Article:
Ramsay Health Care
  • Procedures


The Ramsay Surgical Centre at Wollongong Private Hospital provides a friendly, caring and comfortable environment for medical procedures, operations and tests that don’t require an overnight or extended stay.

Please note if you require admission, a bed will be organised post-operatively.

The centre offers a comprehensive range of surgical services for the following specialties:

Aortic valvuloplasty

Addresses a narrowing of the aortic valve which can be a cause of heart failure in patients with aortic stenosis. The procedure relieves pressure on the heart by inflating a balloon catheter across the valve, widening the area for blood flow.


Cardioversion is a procedure used to treat an abnormal heart rhythm, also known as an arrhythmia. 

Under general anaesthetic, a cardioversion is performed by a Cardiologist using a defibrillator machine giving the patient a small electrical 'shock', to return the heart to a normal rhythm.

Coronary angiogram

A coronary angiogram may be ordered if a patient has experienced chest pain, injury to the chest, a heart attack or a Cardiologist suspects coronary disease.

A coronary angiogram is an x-ray of the heart’s arteries used to check for narrowing or blockages. During this procedure, under local anaesthetic, a Cardiologist will insert a catheter into the artery at the groin or wrist. This tube is then threaded inside the artery to the heart. An x-ray dye is injected into the catheter and examined as it flows through the coronary arteries.

Electrophysiology Studies (EPS)

Electrophysiology studies (EPS) is a test performed by a Cardiologist to examine a patient’s abnormal heart rhythm, or arrhythmia. Using electrical pulses, a doctor can identify where an abnormal heartbeat is coming from and determine an appropriate method of treatment. 

Much like a coronary angiogram, under local anaesthetic, a specialised catheter (long thin tube) is inserted into the artery at the groin and threaded to the heart. The Cardiologist will send small electrical pulses to the patient’s heart through the catheter. The electrical activity of the heart is recorded and examined to determine the cause of the arrhythmia.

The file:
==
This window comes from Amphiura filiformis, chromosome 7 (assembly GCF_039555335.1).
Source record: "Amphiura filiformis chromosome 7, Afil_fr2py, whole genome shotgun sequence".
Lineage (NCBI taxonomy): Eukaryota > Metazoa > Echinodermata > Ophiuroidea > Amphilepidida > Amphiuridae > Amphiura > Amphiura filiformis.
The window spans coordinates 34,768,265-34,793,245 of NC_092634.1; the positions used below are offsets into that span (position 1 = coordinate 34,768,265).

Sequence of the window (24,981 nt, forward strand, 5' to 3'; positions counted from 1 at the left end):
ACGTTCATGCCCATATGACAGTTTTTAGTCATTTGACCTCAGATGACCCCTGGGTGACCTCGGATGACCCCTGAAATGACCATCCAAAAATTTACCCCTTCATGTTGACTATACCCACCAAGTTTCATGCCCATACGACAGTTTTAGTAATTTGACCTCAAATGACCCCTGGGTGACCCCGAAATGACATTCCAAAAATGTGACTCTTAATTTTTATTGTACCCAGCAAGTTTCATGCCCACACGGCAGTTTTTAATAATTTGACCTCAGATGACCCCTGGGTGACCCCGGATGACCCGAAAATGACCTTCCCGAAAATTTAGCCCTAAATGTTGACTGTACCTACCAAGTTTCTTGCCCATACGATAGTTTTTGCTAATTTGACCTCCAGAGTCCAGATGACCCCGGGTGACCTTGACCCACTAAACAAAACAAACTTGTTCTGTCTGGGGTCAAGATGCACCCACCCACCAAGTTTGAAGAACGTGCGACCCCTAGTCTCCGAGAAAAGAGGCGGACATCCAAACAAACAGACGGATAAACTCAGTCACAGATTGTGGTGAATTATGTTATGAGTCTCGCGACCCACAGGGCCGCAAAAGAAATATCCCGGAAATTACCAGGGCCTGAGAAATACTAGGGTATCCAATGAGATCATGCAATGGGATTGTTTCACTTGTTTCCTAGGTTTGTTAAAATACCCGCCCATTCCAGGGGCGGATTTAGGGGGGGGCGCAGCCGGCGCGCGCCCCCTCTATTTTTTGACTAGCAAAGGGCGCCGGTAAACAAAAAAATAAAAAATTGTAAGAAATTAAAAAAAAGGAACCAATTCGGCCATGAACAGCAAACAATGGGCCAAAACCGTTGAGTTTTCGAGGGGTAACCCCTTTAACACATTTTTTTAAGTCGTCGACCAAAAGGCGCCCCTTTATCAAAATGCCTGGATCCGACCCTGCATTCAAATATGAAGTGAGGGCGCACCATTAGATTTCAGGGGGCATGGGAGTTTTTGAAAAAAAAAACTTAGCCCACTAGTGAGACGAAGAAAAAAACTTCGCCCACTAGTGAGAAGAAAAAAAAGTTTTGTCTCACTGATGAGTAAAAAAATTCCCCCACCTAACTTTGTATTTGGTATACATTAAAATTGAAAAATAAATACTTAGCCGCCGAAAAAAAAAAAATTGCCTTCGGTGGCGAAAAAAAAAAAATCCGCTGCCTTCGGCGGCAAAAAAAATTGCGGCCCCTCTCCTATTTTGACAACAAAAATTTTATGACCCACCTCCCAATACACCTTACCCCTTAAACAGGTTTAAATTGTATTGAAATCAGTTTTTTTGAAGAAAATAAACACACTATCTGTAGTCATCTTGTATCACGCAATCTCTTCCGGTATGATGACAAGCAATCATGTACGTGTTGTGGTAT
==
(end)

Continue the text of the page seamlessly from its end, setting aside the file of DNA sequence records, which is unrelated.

Insertion of permanent pacemakers

A pacemaker is a device that produces small electrical currents to stimulate a patient’s heart beat and encourage the heart to pump normally.  Permanent pacemakers are used to control long term heart rhythm problems that may cause a too slow or too fast heartbeat.

During surgery, a Cardiologist will make an incision near the collarbone to prepare for insertion of the pacemaker wires, battery and pulse generator. A wire is inserted into a large vein under the collarbone and using x-ray to monitor its location, is threaded to the heart’s chamber. The pacemaker is programmed, attached to the wire connected to the heart, and inserted into a pocket created in the skin before closing the incision.

Left Atrial Appendage Occlusion (LAAO)

A procedure in which the left atrial appendage is sealed using an implant, reducing the risk of blood clots that can lead to strokes in patients with atrial fibrillation. This procedure helps patients who cannot take blood thinners because of bleeding risks.

Percutaneous closure of atrial septal defects

Corrects a hole in the heart; a condition which can sometimes be present at birth. This procedure involves implanting a small device to close the defect which can be indicated for patients who have suffered a stroke or are experiencing heart failure

Percutaneous coronary intervention

Percutaneous coronary intervention, also known as coronary angioplasty, is a medical procedure used to treat the narrowing of coronary arteries or coronary heart disease. This technique can improve blood flow to the patient’s heart.

During a percutaneous coronary intervention, a catheter is inserted at the groin or arm and guided to the heart. A dye is then injected to assist the Cardiologist with locating the narrowed artery. A second catheter with a balloon attached is inserted into the artery. The balloon is inflated and deflated to widen the artery. Sometimes a stent (an expandable metal tube) is inserted into the artery to ensure it remains expanded.

Transoesophageal echocardiogram

An echocardiogram is an ultrasound of the heart, allowing the Cardiologist to examine heart function. The images produced from this test are useful in helping a doctor to examine concerns such as changes in heart size, heart pumping strength, valve function, damage to the heart muscles, and to diagnose heart disease.